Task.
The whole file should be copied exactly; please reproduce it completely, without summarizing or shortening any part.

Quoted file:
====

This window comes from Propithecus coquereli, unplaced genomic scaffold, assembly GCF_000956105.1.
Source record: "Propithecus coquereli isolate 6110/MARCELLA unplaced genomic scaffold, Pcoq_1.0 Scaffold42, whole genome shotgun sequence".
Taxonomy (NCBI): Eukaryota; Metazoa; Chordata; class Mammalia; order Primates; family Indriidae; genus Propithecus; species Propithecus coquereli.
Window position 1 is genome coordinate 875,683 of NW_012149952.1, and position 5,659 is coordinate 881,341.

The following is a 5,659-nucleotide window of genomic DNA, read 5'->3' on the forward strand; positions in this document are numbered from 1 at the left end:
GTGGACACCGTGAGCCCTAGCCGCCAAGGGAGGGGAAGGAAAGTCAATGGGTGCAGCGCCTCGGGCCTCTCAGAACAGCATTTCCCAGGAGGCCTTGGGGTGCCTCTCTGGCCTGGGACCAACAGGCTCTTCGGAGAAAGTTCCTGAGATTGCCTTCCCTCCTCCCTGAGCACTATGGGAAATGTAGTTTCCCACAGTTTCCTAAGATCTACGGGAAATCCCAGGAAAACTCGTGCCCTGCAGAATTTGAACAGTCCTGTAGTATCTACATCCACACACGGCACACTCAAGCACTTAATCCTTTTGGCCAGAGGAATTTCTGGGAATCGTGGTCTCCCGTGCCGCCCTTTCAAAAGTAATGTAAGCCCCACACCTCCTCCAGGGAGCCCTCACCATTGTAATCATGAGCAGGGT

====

This window comes from Propithecus coquereli, unplaced genomic scaffold, assembly GCF_000956105.1.
Source record: "Propithecus coquereli isolate 6110/MARCELLA unplaced genomic scaffold, Pcoq_1.0 Scaffold42, whole genome shotgun sequence".
Taxonomy (NCBI): Eukaryota; Metazoa; Chordata; class Mammalia; order Primates; family Indriidae; genus Propithecus; species Propithecus coquereli.
Window position 1 is genome coordinate 875,683 of NW_012149952.1, and position 5,659 is coordinate 881,341.

The following is a 5,659-nucleotide window of genomic DNA, read 5'->3' on the forward strand; positions in this document are numbered from 1 at the left end:
GTGGACACCGTGAGCCCTAGCCGCCAAGGGAGGGGAAGGAAAGTCAATGGGTGCAGCGCCTCGGGCCTCTCAGAACAGCATTTCCCAGGAGGCCTTGGGGTGCCTCTCTGGCCTGGGACCAACAGGCTCTTCGGAGAAAGTTCCTGAGATTGCCTTCCCTCCTCCCTGAGCACTATGGGAAATGTAGTTTCCCACAGTTTCCTAAGATCTACGGGAAATCCCAGGAAAACTCGTGCCCTGCAGAATTTGAACAGTCCTGTAGTATCTACATCCACACACGGCACACTCAAGCACTTAATCCTTTTGGCCAGAGGAATTTCTGGGAATCGTGGTCTCCCGTGCCGCCCTTTCAAAAGTAATGTAAGCCCCACACCTCCTCCAGGGAGCCCTCACCATTGTAATCATGAGCAGGGT